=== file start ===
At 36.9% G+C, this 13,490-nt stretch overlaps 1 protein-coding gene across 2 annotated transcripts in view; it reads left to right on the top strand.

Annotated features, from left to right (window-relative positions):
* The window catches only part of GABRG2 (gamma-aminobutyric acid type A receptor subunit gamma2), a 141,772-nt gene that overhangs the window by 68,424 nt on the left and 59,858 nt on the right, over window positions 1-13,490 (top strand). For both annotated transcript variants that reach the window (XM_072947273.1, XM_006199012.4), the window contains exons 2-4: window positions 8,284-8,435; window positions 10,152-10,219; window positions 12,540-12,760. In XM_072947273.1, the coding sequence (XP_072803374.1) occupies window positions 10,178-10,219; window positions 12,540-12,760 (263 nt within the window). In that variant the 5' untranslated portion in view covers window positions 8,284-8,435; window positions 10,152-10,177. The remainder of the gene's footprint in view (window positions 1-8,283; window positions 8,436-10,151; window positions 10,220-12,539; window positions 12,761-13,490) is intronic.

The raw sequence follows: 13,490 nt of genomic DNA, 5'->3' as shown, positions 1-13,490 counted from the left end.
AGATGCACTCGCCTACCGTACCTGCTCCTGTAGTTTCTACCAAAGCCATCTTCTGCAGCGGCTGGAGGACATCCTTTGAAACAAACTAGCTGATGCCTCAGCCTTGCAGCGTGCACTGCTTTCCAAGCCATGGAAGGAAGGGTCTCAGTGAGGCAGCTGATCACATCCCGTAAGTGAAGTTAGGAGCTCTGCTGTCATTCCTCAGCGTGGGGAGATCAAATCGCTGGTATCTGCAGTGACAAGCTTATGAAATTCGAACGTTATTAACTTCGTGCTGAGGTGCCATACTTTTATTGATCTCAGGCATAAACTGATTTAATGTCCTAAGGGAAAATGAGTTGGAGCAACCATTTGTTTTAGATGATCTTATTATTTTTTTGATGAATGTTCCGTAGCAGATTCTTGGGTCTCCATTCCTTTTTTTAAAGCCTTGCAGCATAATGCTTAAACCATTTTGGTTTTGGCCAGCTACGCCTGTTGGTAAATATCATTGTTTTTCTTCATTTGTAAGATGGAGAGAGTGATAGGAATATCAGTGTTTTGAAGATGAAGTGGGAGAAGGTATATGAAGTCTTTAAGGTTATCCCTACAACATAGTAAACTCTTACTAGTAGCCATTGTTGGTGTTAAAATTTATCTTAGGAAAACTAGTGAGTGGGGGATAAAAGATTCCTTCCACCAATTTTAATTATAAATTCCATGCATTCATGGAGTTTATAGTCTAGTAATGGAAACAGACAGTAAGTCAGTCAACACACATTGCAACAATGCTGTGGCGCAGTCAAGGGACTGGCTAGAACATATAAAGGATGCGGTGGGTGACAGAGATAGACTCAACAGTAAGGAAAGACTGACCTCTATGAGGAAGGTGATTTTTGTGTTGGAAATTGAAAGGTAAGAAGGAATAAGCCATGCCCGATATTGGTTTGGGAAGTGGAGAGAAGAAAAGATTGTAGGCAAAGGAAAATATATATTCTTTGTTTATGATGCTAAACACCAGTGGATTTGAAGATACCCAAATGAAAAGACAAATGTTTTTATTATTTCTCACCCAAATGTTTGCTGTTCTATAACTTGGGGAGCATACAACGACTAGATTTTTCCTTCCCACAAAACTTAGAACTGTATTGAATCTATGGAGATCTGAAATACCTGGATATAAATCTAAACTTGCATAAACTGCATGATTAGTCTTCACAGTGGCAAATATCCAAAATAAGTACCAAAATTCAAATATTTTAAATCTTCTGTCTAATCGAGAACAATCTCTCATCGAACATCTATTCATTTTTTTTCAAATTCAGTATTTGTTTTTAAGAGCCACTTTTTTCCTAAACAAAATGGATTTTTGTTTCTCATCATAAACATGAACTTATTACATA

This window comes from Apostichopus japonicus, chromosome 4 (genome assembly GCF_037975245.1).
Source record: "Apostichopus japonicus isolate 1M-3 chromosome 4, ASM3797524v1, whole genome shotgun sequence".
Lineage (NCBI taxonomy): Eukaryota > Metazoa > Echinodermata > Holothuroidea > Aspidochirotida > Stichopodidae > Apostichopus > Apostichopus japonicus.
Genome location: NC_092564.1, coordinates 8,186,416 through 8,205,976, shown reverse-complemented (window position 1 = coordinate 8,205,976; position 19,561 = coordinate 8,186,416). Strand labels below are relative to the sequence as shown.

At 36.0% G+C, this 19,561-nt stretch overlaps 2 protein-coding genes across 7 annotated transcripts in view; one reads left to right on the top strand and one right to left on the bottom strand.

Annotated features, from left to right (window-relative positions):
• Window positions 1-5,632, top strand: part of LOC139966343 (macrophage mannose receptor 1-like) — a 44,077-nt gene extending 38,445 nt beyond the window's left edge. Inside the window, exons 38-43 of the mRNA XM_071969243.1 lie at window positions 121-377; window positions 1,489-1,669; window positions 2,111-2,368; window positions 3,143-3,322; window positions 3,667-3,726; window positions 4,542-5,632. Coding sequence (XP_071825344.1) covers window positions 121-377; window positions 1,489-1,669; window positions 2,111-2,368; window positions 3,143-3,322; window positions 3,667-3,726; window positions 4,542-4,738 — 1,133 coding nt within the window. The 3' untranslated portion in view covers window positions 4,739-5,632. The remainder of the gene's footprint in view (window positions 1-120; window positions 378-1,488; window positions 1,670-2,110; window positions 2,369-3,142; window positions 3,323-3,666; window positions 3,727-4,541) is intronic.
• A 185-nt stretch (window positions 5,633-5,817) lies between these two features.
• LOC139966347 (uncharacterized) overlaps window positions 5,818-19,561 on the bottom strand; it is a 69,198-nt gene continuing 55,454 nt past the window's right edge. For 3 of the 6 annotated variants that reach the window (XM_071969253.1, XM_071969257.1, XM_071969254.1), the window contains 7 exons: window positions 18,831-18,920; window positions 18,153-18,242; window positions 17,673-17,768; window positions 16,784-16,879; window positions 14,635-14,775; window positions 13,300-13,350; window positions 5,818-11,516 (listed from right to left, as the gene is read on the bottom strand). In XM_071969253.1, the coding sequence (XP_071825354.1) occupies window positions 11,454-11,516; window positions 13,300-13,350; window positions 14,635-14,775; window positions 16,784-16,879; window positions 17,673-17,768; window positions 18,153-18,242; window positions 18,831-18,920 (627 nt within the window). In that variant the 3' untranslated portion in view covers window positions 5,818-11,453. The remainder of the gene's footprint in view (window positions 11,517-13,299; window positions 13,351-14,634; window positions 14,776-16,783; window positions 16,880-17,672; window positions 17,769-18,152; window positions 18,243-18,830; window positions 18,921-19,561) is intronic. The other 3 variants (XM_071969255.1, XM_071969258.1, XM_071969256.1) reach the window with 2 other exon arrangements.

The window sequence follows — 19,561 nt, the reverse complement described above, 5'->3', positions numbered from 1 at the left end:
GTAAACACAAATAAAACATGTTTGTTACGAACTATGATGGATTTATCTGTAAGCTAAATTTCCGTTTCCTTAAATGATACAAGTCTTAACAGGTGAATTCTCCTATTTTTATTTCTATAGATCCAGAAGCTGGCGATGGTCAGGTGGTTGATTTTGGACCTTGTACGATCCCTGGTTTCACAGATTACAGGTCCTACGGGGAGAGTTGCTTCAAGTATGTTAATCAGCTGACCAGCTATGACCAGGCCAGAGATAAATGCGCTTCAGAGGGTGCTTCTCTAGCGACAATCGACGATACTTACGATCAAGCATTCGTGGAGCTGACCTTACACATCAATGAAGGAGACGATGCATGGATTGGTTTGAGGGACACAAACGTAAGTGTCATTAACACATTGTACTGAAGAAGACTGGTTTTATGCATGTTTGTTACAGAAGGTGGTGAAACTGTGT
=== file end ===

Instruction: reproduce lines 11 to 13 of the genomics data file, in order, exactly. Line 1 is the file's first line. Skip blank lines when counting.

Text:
Annotated features, from left to right (window-relative positions):
• Window positions 1-5,632, top strand: part of LOC139966343 (macrophage mannose receptor 1-like) — a 44,077-nt gene extending 38,445 nt beyond the window's left edge. Inside the window, exons 38-43 of the mRNA XM_071969243.1 lie at window positions 121-377; window positions 1,489-1,669; window positions 2,111-2,368; window positions 3,143-3,322; window positions 3,667-3,726; window positions 4,542-5,632. Coding sequence (XP_071825344.1) covers window positions 121-377; window positions 1,489-1,669; window positions 2,111-2,368; window positions 3,143-3,322; window positions 3,667-3,726; window positions 4,542-4,738 — 1,133 coding nt within the window. The 3' untranslated portion in view covers window positions 4,739-5,632. The remainder of the gene's footprint in view (window positions 1-120; window positions 378-1,488; window positions 1,670-2,110; window positions 2,369-3,142; window positions 3,323-3,666; window positions 3,727-4,541) is intronic.
• A 185-nt stretch (window positions 5,633-5,817) lies between these two features.